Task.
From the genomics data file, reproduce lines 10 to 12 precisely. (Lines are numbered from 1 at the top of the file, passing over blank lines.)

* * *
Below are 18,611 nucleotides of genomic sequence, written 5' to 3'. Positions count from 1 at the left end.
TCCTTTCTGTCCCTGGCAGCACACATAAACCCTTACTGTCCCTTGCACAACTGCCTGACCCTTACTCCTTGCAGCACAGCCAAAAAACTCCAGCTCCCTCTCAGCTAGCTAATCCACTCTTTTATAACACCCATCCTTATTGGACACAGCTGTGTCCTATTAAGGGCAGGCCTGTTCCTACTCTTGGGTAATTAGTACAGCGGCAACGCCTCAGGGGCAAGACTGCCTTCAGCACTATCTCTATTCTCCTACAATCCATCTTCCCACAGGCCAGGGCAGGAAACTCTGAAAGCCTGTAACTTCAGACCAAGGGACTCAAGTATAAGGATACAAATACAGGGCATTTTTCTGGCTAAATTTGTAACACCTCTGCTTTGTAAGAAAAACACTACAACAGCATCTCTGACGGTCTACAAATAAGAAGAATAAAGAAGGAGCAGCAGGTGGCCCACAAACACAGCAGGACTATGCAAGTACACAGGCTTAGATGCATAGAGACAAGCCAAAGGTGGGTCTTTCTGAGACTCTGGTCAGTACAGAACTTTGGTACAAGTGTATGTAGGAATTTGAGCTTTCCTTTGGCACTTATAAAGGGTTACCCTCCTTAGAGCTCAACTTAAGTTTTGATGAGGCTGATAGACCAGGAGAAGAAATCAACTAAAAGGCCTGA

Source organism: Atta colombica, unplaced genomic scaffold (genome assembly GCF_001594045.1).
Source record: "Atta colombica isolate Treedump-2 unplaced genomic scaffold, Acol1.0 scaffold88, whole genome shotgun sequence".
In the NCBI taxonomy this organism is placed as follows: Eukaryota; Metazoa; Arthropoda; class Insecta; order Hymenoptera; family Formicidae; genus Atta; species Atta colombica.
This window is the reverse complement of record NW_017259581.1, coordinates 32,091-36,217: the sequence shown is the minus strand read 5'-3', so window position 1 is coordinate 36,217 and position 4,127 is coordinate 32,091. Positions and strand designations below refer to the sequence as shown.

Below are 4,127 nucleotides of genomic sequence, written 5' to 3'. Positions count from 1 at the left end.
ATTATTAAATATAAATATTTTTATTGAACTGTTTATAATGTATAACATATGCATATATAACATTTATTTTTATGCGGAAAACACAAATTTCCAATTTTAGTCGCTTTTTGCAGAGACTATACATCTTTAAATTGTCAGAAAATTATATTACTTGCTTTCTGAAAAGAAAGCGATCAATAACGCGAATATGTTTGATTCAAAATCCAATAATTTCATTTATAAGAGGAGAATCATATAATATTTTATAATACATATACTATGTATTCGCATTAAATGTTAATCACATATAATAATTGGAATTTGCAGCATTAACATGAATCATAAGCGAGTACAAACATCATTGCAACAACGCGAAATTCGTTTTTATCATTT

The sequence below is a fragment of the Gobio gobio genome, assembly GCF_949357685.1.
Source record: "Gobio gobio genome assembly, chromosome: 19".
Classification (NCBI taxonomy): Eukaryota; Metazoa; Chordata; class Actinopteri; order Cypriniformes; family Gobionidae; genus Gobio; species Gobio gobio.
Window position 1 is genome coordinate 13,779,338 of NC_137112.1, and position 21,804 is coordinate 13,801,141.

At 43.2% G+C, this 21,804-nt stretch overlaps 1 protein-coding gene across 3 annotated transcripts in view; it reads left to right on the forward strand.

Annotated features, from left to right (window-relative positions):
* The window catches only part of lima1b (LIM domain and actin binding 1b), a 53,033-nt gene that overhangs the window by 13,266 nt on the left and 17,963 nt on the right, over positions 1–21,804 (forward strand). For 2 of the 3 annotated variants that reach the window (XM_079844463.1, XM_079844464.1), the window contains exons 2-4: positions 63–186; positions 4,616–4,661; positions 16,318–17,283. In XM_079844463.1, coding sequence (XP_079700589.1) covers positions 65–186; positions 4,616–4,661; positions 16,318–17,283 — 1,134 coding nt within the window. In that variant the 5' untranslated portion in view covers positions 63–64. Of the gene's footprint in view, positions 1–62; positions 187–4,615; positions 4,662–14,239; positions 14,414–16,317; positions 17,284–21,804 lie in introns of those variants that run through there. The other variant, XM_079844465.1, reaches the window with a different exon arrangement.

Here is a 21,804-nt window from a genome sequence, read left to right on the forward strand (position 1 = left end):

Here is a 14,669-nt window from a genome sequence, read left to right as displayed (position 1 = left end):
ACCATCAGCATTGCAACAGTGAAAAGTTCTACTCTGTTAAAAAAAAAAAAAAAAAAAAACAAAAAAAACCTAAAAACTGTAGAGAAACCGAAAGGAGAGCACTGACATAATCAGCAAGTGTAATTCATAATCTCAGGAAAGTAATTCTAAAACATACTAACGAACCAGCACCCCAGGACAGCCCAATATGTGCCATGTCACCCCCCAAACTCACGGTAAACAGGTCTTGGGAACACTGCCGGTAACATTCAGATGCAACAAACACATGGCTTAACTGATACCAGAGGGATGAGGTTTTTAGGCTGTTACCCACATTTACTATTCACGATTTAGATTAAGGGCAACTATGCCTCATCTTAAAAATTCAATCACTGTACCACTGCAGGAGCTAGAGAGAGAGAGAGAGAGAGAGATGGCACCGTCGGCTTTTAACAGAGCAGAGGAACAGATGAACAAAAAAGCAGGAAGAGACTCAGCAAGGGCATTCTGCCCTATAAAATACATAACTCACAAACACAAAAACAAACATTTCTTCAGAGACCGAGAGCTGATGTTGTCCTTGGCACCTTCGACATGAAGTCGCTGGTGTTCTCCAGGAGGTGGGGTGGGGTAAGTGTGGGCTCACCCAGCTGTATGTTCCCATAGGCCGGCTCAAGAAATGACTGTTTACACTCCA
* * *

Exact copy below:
Source record: "Gobio gobio genome assembly, chromosome: 19".
Classification (NCBI taxonomy): Eukaryota; Metazoa; Chordata; class Actinopteri; order Cypriniformes; family Gobionidae; genus Gobio; species Gobio gobio.
Window position 1 is genome coordinate 13,779,338 of NC_137112.1, and position 21,804 is coordinate 13,801,141.